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What is an insight, and how does it help us build human-centered businesses?

At Polymath the use of the design thinking methodology has allowed us to discover and understand deep needs of the middle class via analysis of human behavior and motivations. During the Seed process (a collaborative process of discovery and experimentation) we try to reveal true insights via exhaustive investigation and information synthesis.

The term “insight” has been utilized frequently the past few years in the areas of marketing and design, however given its focus on understanding people, it is applicable in other corporate contexts, for example sales and internal corporate functions. Although its use is frequent, there remains significant uncertainty about its true meaning.

From a human centered design perspective, an insight is:

  • An observation about human behavior that results in seeing consumers from a fresh perspective and challenges the status-quo.
  • A discovery and understanding of the underlying motivations that guide personal actions.

An insight is not a simple observation about human behavior, nor a declaration of something a consumer desires.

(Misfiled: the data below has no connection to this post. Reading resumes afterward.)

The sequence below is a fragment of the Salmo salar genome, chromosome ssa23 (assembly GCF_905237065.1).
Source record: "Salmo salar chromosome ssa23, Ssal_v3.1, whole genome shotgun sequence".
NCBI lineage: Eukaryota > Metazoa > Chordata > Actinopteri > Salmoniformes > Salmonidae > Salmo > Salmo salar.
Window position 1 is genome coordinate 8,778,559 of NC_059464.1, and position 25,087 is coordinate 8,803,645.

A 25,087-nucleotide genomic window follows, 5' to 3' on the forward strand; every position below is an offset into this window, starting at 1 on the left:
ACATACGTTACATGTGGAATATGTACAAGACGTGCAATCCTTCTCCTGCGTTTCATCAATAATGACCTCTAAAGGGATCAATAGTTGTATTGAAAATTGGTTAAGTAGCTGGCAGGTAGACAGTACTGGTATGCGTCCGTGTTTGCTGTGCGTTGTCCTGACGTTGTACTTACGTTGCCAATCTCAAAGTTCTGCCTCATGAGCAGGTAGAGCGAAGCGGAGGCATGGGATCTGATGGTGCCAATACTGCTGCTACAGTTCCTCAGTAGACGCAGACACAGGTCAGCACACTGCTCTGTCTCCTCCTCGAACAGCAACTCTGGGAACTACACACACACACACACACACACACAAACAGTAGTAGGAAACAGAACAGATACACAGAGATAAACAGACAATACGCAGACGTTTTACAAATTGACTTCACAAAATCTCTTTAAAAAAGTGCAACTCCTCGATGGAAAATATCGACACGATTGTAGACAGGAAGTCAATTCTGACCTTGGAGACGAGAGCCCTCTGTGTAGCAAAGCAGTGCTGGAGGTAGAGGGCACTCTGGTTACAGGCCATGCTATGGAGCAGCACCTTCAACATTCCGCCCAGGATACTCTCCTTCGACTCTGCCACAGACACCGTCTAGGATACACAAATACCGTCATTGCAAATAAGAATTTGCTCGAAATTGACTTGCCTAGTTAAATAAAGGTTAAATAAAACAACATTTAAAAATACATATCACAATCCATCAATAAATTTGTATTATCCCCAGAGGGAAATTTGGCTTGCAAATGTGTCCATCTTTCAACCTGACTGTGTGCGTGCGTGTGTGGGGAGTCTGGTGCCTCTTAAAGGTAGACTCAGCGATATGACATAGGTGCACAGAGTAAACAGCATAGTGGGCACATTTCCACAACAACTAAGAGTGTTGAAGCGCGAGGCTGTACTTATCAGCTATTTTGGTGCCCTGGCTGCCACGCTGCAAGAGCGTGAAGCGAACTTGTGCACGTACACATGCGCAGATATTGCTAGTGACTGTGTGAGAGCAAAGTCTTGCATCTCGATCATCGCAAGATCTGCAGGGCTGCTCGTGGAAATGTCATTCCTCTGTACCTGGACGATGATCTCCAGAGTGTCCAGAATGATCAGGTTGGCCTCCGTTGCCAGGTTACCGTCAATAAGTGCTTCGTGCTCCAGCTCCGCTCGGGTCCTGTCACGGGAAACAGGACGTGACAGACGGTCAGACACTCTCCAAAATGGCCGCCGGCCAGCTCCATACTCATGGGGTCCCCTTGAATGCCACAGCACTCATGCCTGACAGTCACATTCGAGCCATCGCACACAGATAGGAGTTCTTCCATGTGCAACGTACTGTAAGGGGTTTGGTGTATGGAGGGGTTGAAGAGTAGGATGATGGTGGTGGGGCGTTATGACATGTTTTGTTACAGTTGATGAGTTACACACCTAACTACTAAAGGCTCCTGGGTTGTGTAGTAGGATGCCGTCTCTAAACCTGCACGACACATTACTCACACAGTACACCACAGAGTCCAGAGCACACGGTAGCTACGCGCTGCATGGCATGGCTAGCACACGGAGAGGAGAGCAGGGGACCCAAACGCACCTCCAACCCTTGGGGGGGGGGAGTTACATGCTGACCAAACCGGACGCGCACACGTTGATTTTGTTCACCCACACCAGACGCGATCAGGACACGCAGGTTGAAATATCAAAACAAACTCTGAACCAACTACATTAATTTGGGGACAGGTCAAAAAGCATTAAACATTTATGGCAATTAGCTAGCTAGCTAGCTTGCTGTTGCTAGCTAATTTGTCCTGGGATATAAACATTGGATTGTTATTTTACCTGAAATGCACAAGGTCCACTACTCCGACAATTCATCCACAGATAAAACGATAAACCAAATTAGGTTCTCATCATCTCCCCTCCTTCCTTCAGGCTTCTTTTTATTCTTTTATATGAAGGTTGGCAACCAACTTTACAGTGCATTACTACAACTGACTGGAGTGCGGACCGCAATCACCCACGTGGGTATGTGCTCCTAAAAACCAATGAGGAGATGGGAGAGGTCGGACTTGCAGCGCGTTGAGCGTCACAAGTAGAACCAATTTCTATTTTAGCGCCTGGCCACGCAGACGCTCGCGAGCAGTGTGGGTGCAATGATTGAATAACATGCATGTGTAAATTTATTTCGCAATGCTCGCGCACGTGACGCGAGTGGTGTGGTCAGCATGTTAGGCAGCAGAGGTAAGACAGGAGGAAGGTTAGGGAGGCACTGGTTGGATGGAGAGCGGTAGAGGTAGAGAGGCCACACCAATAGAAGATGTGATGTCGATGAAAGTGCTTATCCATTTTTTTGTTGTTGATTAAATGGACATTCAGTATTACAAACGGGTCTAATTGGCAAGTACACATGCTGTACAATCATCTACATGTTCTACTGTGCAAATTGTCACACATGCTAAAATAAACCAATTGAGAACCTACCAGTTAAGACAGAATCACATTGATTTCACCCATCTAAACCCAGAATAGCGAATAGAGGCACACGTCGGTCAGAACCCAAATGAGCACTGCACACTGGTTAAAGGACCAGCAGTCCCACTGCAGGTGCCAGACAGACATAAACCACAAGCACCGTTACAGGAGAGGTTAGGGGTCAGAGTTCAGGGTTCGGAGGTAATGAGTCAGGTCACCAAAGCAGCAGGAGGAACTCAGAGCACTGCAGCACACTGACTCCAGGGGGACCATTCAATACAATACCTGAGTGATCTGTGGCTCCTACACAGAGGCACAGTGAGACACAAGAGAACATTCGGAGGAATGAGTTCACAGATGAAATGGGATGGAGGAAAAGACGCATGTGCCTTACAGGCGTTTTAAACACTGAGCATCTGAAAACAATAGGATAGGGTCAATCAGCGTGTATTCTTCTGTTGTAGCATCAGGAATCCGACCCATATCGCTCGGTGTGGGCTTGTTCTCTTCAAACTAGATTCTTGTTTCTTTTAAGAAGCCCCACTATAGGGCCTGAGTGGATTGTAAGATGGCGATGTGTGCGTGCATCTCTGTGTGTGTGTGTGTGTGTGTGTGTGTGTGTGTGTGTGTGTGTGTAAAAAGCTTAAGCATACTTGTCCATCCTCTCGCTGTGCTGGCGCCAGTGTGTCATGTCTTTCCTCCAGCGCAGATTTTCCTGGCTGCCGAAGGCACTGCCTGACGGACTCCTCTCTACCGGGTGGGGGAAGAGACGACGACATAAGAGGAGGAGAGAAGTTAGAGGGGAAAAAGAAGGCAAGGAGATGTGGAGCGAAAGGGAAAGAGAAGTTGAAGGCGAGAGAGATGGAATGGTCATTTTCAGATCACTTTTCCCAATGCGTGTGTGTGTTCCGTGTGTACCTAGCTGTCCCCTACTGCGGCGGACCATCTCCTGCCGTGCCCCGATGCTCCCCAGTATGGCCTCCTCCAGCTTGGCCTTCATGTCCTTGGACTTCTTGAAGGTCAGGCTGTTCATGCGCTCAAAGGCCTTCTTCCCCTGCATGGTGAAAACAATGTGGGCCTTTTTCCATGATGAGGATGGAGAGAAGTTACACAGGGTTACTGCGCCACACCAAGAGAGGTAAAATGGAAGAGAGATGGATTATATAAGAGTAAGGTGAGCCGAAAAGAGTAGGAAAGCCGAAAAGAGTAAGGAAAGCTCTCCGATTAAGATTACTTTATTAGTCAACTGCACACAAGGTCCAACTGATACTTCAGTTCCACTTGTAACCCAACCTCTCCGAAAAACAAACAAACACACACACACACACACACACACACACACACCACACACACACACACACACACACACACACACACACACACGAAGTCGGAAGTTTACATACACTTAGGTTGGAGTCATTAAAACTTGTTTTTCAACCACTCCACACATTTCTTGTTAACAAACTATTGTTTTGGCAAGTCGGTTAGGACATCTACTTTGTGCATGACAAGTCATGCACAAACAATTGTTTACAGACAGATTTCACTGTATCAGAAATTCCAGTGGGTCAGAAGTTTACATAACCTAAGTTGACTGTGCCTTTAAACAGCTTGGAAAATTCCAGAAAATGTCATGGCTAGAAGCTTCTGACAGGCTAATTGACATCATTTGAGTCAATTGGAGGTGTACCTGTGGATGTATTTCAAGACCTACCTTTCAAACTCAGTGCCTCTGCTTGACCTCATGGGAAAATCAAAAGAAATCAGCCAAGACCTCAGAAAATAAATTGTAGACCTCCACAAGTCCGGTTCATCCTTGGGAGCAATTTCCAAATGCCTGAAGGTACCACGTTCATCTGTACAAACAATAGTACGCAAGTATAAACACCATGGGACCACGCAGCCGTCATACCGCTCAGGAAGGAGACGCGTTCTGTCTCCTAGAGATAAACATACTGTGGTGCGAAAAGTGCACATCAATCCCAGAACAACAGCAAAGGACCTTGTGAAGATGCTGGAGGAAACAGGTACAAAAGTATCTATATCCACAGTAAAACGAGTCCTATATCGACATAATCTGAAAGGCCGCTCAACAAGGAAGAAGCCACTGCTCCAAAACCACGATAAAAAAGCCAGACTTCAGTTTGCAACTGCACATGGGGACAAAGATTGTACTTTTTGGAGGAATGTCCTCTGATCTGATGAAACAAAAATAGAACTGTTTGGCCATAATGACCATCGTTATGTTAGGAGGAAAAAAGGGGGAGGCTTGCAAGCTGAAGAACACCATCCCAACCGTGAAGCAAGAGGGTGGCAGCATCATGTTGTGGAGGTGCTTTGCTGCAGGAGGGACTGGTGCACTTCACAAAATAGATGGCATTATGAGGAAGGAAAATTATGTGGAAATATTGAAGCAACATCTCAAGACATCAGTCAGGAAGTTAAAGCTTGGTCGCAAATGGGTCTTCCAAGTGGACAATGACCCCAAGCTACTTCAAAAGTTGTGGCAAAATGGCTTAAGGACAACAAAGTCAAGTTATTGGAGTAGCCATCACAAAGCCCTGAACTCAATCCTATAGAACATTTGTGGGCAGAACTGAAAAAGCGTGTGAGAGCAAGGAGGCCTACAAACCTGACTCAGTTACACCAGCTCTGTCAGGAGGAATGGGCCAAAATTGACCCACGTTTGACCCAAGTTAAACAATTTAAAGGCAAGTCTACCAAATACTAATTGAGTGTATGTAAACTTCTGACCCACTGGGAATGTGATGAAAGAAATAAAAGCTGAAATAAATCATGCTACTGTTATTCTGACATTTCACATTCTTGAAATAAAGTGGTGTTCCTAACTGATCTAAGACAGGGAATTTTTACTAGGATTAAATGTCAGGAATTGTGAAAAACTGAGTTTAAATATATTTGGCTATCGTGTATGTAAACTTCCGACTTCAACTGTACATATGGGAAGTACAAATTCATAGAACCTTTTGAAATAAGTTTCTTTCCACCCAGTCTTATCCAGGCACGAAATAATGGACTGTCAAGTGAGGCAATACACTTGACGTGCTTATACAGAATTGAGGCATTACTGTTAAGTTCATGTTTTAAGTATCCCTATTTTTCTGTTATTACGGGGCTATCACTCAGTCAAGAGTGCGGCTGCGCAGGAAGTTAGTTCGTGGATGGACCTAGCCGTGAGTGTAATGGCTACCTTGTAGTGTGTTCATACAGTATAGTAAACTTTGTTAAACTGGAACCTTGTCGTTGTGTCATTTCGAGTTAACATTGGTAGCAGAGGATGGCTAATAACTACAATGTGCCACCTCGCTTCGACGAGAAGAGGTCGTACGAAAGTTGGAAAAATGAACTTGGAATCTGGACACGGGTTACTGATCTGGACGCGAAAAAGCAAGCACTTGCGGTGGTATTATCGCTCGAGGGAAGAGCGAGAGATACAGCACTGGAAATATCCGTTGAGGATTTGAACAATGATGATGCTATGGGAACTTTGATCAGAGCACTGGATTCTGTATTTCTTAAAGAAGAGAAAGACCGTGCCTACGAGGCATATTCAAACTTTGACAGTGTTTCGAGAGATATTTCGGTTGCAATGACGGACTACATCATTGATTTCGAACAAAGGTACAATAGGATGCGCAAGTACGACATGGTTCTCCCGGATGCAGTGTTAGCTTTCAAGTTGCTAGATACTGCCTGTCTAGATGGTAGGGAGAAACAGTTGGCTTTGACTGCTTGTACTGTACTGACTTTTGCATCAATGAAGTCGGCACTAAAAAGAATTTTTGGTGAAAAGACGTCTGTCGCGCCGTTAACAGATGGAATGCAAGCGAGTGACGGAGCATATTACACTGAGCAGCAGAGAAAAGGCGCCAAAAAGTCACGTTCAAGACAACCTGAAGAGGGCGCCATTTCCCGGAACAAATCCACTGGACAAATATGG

Which brings us to the following question: How do we recognize an insight?

An insight should:

  • Answer the question “why?”
  • Connect with consumers at an emotional level and demonstrate true empathy.
  • Reexamine conventional wisdom and challenge the status-quo. This means that it should reveal an unknown motivation.

The most powerful insights come from a serious and rigorous analysis of large quantities of information collected through investigative methods in the field, such as in-depth interviews, observations, focus groups, journey mapping, among others. If you want to truly understand human experiences and emotions, interviews and desktop research are insufficient.

During the investigation phase of KIDU, our team spoke with more than 30 women and men of different social classes and lifestyles, leading to an extremely valuable insight: working women feel guilty when they are not with their child and they do not spend the little free time that they have on themselves. This insight brought us to the question, “what can we do to alleviate that guilt that working mothers feel when they are working and can’t be with their children”? As an educational space where their children can develop non-cognitive skills while they receive homework support from tutors, KIDU was developed as a solution to a latent and real problem for mothers in Colombia.

It is important to remember that insights are only the tip of the iceberg when it comes to understanding people, and are not a solution per se. During the creative process insights must take us to the ideation phase (concept design) in order to then pass through an exhaustive revision and prototyping stage where ideas are tested, revised and refined in order to take them to the next level. Only through a deep understanding of personal motivations is it possible to build businesses that solve real needs.


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